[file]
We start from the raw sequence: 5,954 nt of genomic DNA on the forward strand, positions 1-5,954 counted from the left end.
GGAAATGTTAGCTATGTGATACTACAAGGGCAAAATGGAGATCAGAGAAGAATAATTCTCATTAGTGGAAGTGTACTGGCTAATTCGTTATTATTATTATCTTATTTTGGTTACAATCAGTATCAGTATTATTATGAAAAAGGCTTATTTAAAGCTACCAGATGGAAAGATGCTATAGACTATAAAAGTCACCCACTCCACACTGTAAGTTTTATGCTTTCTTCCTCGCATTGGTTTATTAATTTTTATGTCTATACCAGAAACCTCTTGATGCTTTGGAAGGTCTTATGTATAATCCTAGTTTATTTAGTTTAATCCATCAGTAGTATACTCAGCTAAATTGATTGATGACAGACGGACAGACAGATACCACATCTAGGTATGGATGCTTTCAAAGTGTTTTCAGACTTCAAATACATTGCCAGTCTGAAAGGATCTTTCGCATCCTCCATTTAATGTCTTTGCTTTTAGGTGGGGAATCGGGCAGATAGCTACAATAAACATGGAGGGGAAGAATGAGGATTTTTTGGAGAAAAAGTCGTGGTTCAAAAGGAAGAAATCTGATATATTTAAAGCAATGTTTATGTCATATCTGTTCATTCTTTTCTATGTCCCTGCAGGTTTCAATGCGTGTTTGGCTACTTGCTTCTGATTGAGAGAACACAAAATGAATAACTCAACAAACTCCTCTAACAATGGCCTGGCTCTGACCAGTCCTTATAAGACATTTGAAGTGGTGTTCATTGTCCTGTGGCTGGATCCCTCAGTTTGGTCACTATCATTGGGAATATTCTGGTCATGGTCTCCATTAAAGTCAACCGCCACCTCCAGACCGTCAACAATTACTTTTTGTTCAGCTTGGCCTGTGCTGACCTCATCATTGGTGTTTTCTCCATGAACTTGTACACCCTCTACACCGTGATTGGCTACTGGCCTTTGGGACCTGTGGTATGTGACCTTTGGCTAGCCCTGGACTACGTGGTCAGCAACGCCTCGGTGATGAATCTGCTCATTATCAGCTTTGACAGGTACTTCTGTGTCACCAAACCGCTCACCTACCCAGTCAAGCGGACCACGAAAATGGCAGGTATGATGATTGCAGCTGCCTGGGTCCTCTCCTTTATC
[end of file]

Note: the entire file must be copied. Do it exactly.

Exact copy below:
We start from the raw sequence: 5,954 nt of genomic DNA on the forward strand, positions 1-5,954 counted from the left end.
GGAAATGTTAGCTATGTGATACTACAAGGGCAAAATGGAGATCAGAGAAGAATAATTCTCATTAGTGGAAGTGTACTGGCTAATTCGTTATTATTATTATCTTATTTTGGTTACAATCAGTATCAGTATTATTATGAAAAAGGCTTATTTAAAGCTACCAGATGGAAAGATGCTATAGACTATAAAAGTCACCCACTCCACACTGTAAGTTTTATGCTTTCTTCCTCGCATTGGTTTATTAATTTTTATGTCTATACCAGAAACCTCTTGATGCTTTGGAAGGTCTTATGTATAATCCTAGTTTATTTAGTTTAATCCATCAGTAGTATACTCAGCTAAATTGATTGATGACAGACGGACAGACAGATACCACATCTAGGTATGGATGCTTTCAAAGTGTTTTCAGACTTCAAATACATTGCCAGTCTGAAAGGATCTTTCGCATCCTCCATTTAATGTCTTTGCTTTTAGGTGGGGAATCGGGCAGATAGCTACAATAAACATGGAGGGGAAGAATGAGGATTTTTTGGAGAAAAAGTCGTGGTTCAAAAGGAAGAAATCTGATATATTTAAAGCAATGTTTATGTCATATCTGTTCATTCTTTTCTATGTCCCTGCAGGTTTCAATGCGTGTTTGGCTACTTGCTTCTGATTGAGAGAACACAAAATGAATAACTCAACAAACTCCTCTAACAATGGCCTGGCTCTGACCAGTCCTTATAAGACATTTGAAGTGGTGTTCATTGTCCTGTGGCTGGATCCCTCAGTTTGGTCACTATCATTGGGAATATTCTGGTCATGGTCTCCATTAAAGTCAACCGCCACCTCCAGACCGTCAACAATTACTTTTTGTTCAGCTTGGCCTGTGCTGACCTCATCATTGGTGTTTTCTCCATGAACTTGTACACCCTCTACACCGTGATTGGCTACTGGCCTTTGGGACCTGTGGTATGTGACCTTTGGCTAGCCCTGGACTACGTGGTCAGCAACGCCTCGGTGATGAATCTGCTCATTATCAGCTTTGACAGGTACTTCTGTGTCACCAAACCGCTCACCTACCCAGTCAAGCGGACCACGAAAATGGCAGGTATGATGATTGCAGCTGCCTGGGTCCTCTCCTTTATC